Gabor Kiraly hopes the cult following behind his grey tracksuit bottoms can provide the foundation of his career after football.
The Hungary goalkeeper became the oldest player at a European Championship when, at the age of 40, he was the man between the posts for the nation’s return to international football’s biggest stage.
Having upset Austria and drawn with Iceland, Hungary endured a difficult match on Wednesday in Lyon, where Portugal’s Cristiano Ronaldo scored twice in a 3-3 draw.
But the result was good enough for Hungary to progress as group winners in their first appearance at a major finals since the 1986 World Cup in Mexico.
The national team’s resurgence and Kiraly’s distinctive clothing have both caught the imagination back home – supporters were encouraged to wear grey trousers to work ahead of the midweek Euro 2016 match.
And the former Crystal Palace player revealed after the match he is aware of the huge interest in his unusual attire and is hoping to use it to his advantage as he approaches the twilight of a lengthy playing career.
“I heard some information, yes,” he said when quizzed on the platform the competition has provided for his long-held quirk.
“I opened my own brand on April 1, my 40th birthday. I want [it] to work in the future.”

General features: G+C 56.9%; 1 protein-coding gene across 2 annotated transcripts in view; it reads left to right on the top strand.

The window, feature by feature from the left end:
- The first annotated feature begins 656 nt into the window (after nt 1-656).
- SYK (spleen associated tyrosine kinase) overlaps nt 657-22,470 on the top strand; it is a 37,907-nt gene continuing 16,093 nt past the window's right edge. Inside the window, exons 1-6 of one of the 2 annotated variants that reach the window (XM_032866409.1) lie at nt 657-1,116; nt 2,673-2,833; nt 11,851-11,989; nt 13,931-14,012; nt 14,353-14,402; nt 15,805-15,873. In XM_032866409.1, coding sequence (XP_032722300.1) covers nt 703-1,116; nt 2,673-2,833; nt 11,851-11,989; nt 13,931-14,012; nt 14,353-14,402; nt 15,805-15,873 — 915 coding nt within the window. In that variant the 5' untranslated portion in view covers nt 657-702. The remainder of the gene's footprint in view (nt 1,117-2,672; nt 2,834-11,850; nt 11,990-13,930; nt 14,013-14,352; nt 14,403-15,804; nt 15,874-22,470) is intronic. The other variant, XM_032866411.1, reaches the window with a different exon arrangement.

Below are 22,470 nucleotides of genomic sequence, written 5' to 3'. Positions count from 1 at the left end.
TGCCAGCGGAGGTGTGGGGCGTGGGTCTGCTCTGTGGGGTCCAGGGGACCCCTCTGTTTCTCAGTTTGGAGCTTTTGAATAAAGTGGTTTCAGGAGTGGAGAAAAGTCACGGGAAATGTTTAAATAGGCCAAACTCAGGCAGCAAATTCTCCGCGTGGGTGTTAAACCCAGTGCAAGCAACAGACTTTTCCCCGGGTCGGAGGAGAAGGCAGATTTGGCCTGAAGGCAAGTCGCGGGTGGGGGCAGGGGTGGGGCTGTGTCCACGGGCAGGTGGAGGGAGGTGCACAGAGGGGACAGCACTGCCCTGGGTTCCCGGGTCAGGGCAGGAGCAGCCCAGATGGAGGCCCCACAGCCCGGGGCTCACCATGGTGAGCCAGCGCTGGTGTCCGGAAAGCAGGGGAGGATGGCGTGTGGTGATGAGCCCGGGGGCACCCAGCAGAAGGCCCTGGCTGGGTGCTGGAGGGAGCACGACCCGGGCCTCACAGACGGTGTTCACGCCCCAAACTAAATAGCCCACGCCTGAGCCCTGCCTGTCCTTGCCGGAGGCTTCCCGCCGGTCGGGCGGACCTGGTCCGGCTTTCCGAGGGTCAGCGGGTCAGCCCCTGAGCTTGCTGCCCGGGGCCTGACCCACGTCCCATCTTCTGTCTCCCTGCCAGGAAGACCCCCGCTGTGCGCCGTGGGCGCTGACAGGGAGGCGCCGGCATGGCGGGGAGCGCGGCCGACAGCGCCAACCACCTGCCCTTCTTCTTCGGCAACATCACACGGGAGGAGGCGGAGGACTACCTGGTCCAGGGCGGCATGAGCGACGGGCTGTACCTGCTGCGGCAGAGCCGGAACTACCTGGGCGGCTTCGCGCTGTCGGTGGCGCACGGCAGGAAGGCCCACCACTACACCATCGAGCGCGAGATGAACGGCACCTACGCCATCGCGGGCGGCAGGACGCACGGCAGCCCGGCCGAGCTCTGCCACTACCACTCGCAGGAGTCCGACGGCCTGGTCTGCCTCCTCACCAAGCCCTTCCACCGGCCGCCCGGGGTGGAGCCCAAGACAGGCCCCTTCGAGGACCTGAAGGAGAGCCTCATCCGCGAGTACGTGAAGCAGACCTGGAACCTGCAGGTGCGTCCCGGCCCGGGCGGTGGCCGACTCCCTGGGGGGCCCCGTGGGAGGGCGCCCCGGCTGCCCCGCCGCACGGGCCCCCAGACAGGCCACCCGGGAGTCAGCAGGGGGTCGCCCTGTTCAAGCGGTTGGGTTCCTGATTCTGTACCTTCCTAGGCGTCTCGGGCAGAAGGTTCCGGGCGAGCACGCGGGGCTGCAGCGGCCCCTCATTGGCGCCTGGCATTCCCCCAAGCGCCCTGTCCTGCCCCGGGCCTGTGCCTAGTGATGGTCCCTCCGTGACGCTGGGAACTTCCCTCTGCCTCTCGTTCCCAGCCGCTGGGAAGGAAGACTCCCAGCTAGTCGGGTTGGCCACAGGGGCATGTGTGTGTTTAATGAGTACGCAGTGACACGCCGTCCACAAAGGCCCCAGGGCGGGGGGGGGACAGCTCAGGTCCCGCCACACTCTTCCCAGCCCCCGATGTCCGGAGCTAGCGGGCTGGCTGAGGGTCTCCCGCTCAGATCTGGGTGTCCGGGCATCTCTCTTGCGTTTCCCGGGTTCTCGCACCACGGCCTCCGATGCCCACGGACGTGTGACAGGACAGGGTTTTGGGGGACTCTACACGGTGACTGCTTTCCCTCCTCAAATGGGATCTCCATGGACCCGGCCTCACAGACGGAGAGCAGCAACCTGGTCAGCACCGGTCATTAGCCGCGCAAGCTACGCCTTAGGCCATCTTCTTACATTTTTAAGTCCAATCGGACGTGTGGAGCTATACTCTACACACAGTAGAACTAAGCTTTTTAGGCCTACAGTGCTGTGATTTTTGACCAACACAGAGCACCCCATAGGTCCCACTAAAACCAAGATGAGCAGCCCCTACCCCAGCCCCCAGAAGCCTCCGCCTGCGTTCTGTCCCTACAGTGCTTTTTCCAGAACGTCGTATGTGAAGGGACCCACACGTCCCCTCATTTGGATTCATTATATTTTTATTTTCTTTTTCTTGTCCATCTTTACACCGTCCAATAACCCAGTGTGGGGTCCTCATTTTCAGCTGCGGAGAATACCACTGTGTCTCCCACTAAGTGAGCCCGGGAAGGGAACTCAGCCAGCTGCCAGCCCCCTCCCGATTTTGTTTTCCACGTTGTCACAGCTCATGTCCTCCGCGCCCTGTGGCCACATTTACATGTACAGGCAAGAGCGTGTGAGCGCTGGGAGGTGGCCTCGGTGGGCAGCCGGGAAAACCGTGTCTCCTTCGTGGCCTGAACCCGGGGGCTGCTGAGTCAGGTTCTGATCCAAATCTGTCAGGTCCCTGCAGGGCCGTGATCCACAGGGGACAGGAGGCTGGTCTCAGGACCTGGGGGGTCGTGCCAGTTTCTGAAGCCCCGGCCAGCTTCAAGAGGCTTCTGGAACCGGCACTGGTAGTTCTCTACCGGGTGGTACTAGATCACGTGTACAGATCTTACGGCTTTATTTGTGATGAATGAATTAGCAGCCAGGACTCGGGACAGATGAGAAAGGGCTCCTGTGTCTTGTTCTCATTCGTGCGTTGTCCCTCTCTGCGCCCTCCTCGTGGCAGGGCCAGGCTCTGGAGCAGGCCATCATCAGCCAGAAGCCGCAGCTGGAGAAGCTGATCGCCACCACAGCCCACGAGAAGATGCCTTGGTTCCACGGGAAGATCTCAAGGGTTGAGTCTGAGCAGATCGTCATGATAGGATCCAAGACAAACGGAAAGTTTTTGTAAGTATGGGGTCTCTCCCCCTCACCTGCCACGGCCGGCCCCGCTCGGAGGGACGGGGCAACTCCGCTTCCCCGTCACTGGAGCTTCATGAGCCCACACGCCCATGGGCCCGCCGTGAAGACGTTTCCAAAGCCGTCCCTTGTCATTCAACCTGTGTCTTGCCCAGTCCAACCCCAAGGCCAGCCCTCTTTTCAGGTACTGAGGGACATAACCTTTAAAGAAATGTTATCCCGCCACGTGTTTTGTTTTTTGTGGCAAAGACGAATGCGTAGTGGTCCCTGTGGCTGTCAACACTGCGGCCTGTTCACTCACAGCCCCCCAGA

One of the hottest days of the tournament in Lyon had appeared to pose a unique challenge to a player determined to wear his lucky apparel, but Kiraly has left nothing to chance in his bid to underpin Hungary’s challenge.
“I have special stuff, very, very skinny [fabric],” he said.
“So that’s why in this weather [or] in the wet, they’re not really heavy.”
Giraly even goes so far as to train in his trousers, prompting queries about exactly how much equipment is required to sustain his unusual preference.
“I personally have three [pairs with me],” he said, gesturing to his bag.
“But the kit man, he has more. Maybe 10.”
Intriguingly, while the superstitious shot-stopper would never consider wearing anything other than his trademark outfit, he has no preference which particular pair he dons in each game.
Asked if he will be ensuring the same set that guided Hungary through to the knockout stages with the draw at Stade de Lyon is made available again for the round of 16, he replied: “No, it doesn’t really matter.”
And the Szombathelyi Haladas veteran has no intention of letting Hungary’s story end in Toulouse on Sunday.
“It’s a very special tournament for everyone, for the Hungarian people … it’s a new feeling, a nice feeling and we want to keep going,” he said.
“We go step by step, we want excellent performances to show what we can do.”
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